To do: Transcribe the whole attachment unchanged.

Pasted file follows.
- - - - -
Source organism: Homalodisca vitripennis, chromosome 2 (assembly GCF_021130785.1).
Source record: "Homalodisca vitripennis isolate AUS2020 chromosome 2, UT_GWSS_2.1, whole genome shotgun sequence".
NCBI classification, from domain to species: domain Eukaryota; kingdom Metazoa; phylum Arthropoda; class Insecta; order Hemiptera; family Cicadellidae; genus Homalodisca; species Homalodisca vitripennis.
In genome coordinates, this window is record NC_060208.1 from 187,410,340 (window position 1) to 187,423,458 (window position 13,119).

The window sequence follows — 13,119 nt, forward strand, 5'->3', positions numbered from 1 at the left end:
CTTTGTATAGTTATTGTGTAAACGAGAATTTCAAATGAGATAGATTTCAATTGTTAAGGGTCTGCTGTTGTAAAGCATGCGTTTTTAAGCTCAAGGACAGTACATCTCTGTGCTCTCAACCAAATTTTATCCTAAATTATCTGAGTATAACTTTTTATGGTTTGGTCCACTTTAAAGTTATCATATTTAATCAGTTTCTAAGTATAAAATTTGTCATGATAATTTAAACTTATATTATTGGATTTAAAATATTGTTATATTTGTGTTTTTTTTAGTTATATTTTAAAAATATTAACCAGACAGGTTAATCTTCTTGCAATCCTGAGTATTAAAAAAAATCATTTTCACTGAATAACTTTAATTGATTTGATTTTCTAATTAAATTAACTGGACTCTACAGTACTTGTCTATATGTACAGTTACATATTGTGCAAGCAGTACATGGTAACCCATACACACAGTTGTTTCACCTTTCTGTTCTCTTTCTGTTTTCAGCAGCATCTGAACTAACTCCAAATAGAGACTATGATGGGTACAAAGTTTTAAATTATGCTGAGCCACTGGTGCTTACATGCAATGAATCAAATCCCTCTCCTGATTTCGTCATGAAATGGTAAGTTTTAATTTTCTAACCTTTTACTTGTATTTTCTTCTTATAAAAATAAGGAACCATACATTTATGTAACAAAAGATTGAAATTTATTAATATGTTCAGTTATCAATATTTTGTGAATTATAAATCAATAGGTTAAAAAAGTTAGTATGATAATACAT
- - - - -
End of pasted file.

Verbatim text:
Source organism: Homalodisca vitripennis, chromosome 2 (assembly GCF_021130785.1).
Source record: "Homalodisca vitripennis isolate AUS2020 chromosome 2, UT_GWSS_2.1, whole genome shotgun sequence".
NCBI classification, from domain to species: domain Eukaryota; kingdom Metazoa; phylum Arthropoda; class Insecta; order Hemiptera; family Cicadellidae; genus Homalodisca; species Homalodisca vitripennis.
In genome coordinates, this window is record NC_060208.1 from 187,410,340 (window position 1) to 187,423,458 (window position 13,119).

The window sequence follows — 13,119 nt, forward strand, 5'->3', positions numbered from 1 at the left end:
CTTTGTATAGTTATTGTGTAAACGAGAATTTCAAATGAGATAGATTTCAATTGTTAAGGGTCTGCTGTTGTAAAGCATGCGTTTTTAAGCTCAAGGACAGTACATCTCTGTGCTCTCAACCAAATTTTATCCTAAATTATCTGAGTATAACTTTTTATGGTTTGGTCCACTTTAAAGTTATCATATTTAATCAGTTTCTAAGTATAAAATTTGTCATGATAATTTAAACTTATATTATTGGATTTAAAATATTGTTATATTTGTGTTTTTTTTAGTTATATTTTAAAAATATTAACCAGACAGGTTAATCTTCTTGCAATCCTGAGTATTAAAAAAAATCATTTTCACTGAATAACTTTAATTGATTTGATTTTCTAATTAAATTAACTGGACTCTACAGTACTTGTCTATATGTACAGTTACATATTGTGCAAGCAGTACATGGTAACCCATACACACAGTTGTTTCACCTTTCTGTTCTCTTTCTGTTTTCAGCAGCATCTGAACTAACTCCAAATAGAGACTATGATGGGTACAAAGTTTTAAATTATGCTGAGCCACTGGTGCTTACATGCAATGAATCAAATCCCTCTCCTGATTTCGTCATGAAATGGTAAGTTTTAATTTTCTAACCTTTTACTTGTATTTTCTTCTTATAAAAATAAGGAACCATACATTTATGTAACAAAAGATTGAAATTTATTAATATGTTCAGTTATCAATATTTTGTGAATTATAAATCAATAGGTTAAAAAAGTTAGTATGATAATACAT